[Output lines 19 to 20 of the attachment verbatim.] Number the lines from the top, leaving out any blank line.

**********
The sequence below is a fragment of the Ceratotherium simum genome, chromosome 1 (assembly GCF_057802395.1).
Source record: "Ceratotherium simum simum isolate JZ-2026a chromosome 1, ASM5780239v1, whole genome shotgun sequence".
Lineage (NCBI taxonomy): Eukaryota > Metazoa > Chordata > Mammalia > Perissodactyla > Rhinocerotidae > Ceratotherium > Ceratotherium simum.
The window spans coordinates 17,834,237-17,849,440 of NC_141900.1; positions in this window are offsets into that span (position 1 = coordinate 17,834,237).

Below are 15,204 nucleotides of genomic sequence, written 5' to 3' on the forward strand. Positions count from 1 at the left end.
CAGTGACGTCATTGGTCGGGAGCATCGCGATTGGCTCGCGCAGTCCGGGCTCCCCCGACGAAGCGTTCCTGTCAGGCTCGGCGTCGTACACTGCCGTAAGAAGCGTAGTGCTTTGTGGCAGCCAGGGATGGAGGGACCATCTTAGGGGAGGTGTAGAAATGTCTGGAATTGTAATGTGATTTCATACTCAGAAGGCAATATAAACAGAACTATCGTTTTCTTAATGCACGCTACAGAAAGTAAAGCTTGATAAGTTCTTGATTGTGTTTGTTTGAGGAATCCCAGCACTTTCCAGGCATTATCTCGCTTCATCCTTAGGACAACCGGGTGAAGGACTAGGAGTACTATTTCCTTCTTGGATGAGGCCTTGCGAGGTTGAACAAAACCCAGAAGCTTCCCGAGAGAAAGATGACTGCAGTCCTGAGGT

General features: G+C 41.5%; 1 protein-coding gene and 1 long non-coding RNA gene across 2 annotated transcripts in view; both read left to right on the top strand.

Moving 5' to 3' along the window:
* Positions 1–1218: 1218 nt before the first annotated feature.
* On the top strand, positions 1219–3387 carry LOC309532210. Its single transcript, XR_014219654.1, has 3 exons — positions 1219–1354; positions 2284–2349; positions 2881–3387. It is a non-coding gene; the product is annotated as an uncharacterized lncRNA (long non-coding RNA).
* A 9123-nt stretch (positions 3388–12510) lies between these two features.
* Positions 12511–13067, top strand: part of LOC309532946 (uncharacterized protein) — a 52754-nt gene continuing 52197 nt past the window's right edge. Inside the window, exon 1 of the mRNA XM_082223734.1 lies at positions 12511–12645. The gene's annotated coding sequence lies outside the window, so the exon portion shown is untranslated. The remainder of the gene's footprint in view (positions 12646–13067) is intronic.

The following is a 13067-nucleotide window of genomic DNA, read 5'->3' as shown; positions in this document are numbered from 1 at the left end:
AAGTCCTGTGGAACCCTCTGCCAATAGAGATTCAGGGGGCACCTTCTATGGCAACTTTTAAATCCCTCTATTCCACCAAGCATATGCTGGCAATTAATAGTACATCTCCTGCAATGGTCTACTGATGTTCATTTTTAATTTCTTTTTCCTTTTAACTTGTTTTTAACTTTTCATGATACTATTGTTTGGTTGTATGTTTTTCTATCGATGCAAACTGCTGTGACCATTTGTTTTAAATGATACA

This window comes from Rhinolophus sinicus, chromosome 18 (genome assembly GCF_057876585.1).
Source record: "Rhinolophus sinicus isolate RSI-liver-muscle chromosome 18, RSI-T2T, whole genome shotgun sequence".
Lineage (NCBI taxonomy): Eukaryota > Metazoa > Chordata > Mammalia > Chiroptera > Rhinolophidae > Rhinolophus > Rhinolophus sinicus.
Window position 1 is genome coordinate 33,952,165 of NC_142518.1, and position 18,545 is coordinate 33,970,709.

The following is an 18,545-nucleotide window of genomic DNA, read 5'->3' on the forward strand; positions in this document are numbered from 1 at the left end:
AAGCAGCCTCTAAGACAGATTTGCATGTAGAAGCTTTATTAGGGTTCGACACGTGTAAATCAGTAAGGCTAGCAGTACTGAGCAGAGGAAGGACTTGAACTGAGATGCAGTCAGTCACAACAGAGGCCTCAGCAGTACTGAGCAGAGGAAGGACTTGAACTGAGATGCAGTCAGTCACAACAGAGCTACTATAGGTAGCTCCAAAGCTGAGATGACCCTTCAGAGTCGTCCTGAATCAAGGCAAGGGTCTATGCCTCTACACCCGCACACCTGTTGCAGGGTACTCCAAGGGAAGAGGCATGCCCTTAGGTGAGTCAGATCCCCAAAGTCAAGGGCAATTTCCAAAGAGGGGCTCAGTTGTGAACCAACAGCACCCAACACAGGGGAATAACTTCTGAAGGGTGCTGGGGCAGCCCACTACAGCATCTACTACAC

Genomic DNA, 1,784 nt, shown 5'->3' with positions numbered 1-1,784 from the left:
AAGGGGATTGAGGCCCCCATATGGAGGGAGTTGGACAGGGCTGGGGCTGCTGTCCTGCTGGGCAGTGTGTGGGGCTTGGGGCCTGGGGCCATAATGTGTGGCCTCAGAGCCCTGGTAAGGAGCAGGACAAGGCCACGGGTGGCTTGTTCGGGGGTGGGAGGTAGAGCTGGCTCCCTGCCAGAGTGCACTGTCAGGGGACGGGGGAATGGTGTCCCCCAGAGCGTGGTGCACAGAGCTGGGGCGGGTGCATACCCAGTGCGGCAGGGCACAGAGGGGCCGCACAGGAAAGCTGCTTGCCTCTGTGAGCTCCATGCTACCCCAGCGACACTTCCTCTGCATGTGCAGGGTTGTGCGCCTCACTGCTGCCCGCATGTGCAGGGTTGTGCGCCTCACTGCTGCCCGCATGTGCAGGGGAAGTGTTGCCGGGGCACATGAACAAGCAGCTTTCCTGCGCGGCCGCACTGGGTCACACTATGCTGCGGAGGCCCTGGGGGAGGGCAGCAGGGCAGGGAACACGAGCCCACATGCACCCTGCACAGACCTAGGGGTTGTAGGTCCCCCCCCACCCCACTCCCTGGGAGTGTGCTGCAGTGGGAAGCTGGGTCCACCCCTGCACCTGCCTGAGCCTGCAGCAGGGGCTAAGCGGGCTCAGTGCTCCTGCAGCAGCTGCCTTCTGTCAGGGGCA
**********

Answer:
The following is an 18,545-nucleotide window of genomic DNA, read 5'->3' on the forward strand; positions in this document are numbered from 1 at the left end:
AAGCAGCCTCTAAGACAGATTTGCATGTAGAAGCTTTATTAGGGTTCGACACGTGTAAATCAGTAAGGCTAGCAGTACTGAGCAGAGGAAGGACTTGAACTGAGATGCAGTCAGTCACAACAGAGGCCTCAGCAGTACTGAGCAGAGGAAGGACTTGAACTGAGATGCAGTCAGTCACAACAGAGCTACTATAGGTAGCTCCAAAGCTGAGATGACCCTTCAGAGTCGTCCTGAATCAAGGCAAGGGTCTATGCCTCTACACCCGCACACCTGTTGCAGGGTACTCCAAGGGAAGAGGCATGCCCTTAGGTGAGTCAGATCCCCAAAGTCAAGGGCAATTTCCAAAGAGGGGCTCAGTTGTGAACCAACAGCACCCAACACAGGGGAATAACTTCTGAAGGGTGCTGGGGCAGCCCACTACAGCATCTACTACAC